There was a Child went forth every day: And the first object [she] look’d upon, that object [she] became: And that object became part of her for the day, or a certain part of the day, or for many years, or stretching cycles of years. These kites set me free that day on the beach, […]
Read More Walking With Whitman
As a child, C. Streetlights listened to birds pecking at her rooftop, but instead of fearing them, was convinced they would set her free and she’d someday see the stars.
Southern California sunshine never gave C. Streetlights the blonde hair or blue eyes she needed to fit in with her high school’s beach girls, her inability to smell like teen spirit kept her from the grunge movement, and she wasn’t peppy enough to cheer. She ebbed and flowed with the tide, not a misfit but not exactly fitting in, either.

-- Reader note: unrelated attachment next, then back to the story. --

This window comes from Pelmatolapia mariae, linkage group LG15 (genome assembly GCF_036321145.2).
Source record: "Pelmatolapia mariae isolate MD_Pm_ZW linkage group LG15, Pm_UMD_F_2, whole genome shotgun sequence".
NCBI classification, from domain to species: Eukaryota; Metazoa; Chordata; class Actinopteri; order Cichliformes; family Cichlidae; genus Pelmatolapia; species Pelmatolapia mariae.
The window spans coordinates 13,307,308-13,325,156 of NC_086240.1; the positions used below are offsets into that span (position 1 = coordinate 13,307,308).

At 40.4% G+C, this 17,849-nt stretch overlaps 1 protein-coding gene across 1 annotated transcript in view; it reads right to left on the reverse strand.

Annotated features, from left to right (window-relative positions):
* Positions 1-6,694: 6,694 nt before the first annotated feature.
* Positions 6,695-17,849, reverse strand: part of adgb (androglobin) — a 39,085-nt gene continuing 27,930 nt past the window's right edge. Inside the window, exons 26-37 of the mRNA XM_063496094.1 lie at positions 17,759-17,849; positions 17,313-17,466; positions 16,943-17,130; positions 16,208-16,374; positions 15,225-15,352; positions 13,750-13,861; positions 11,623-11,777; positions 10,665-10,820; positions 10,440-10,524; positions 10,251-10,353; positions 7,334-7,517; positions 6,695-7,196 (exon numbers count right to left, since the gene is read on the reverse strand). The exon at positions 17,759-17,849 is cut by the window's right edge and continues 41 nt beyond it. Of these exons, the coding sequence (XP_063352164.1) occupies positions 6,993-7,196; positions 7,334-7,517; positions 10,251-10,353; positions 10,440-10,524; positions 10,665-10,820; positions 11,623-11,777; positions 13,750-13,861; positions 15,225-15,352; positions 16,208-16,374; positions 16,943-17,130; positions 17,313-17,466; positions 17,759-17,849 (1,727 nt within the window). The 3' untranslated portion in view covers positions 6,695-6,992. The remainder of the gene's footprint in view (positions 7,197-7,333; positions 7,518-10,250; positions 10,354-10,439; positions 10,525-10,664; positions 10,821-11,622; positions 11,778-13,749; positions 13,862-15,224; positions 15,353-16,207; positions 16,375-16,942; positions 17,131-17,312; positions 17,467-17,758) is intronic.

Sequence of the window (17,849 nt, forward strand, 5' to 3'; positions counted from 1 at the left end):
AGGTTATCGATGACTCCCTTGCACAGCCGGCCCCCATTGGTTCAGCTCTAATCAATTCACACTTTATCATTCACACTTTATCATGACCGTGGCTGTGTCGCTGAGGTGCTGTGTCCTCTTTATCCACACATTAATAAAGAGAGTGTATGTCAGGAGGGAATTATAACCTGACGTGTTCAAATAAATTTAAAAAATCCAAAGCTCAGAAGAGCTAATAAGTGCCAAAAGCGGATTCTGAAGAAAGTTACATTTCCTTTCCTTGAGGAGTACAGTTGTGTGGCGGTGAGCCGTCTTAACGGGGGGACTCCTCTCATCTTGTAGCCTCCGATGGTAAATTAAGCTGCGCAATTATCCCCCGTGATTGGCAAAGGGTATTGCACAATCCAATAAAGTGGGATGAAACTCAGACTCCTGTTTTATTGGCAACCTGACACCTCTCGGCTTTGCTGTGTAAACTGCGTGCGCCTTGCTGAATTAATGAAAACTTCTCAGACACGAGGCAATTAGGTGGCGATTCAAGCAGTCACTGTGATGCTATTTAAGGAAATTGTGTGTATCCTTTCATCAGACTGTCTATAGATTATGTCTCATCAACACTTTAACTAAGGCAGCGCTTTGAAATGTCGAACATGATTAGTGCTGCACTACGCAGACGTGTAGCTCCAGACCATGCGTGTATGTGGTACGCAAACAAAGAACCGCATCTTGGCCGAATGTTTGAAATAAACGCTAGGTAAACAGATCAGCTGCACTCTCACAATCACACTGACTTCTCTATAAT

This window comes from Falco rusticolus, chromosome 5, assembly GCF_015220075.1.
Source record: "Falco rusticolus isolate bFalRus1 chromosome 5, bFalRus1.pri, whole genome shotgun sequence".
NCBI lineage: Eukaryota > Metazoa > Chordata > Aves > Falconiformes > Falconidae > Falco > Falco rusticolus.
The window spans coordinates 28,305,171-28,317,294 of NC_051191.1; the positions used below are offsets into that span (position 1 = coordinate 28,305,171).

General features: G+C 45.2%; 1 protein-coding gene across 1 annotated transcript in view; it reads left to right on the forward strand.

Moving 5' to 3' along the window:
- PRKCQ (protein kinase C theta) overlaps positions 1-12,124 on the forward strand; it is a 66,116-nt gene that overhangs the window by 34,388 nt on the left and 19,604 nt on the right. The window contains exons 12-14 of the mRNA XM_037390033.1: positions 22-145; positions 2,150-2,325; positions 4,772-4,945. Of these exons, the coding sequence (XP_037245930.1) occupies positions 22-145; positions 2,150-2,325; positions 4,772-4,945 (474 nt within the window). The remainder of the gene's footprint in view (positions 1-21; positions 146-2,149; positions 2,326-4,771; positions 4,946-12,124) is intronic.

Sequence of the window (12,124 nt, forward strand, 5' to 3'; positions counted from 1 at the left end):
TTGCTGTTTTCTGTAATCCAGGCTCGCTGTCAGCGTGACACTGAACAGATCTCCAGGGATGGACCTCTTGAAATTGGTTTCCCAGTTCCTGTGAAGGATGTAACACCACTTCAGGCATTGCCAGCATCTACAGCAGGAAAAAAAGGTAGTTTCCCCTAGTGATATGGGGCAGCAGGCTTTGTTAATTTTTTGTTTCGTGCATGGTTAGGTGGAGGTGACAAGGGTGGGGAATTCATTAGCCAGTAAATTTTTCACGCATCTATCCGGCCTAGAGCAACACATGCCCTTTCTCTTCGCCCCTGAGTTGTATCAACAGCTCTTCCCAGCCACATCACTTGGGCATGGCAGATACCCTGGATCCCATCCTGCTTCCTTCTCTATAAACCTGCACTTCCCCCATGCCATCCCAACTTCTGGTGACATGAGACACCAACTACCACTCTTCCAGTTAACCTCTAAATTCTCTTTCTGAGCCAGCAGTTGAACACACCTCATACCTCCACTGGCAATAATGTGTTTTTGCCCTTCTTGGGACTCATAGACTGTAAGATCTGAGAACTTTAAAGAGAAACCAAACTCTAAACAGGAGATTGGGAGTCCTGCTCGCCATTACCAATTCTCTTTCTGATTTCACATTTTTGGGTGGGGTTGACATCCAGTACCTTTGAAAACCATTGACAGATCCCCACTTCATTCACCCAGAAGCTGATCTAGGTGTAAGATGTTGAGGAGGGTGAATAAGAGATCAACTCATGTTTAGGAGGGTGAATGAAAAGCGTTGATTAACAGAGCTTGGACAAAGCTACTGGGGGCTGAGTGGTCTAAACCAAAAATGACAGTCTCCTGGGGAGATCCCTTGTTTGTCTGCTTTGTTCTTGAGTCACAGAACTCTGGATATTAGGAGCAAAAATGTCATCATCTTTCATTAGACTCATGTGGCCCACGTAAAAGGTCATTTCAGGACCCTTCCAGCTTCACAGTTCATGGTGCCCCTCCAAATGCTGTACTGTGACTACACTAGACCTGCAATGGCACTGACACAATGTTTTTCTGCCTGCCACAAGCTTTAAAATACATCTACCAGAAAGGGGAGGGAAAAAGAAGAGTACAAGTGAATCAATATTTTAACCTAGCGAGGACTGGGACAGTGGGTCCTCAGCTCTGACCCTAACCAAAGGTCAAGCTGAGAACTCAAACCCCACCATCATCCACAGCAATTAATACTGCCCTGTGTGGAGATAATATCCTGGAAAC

Streetlights grew up, as people do, earned a few degrees and became a teacher. She spent her days discussing topics like essay writing, Romeo and Juliet, the difference between a paragraph and a sentence, and for God’s sake, please stop eating the glue sticks.
She has met many fools, but admires Don Quixote most because he taught her that it didn’t matter that the dragon turned out to be a windmill. What mattered was that he chose to fight the dragon in the first place.
Streetlights now lives in the mountains with a husband, two miracle children, and a dog who eats Kleenex. She retired from teaching so she can raise her children to pick up their underwear from the bathroom floor, to write, and to slay windmills and dragons. She is happy to report that she can finally see the stars.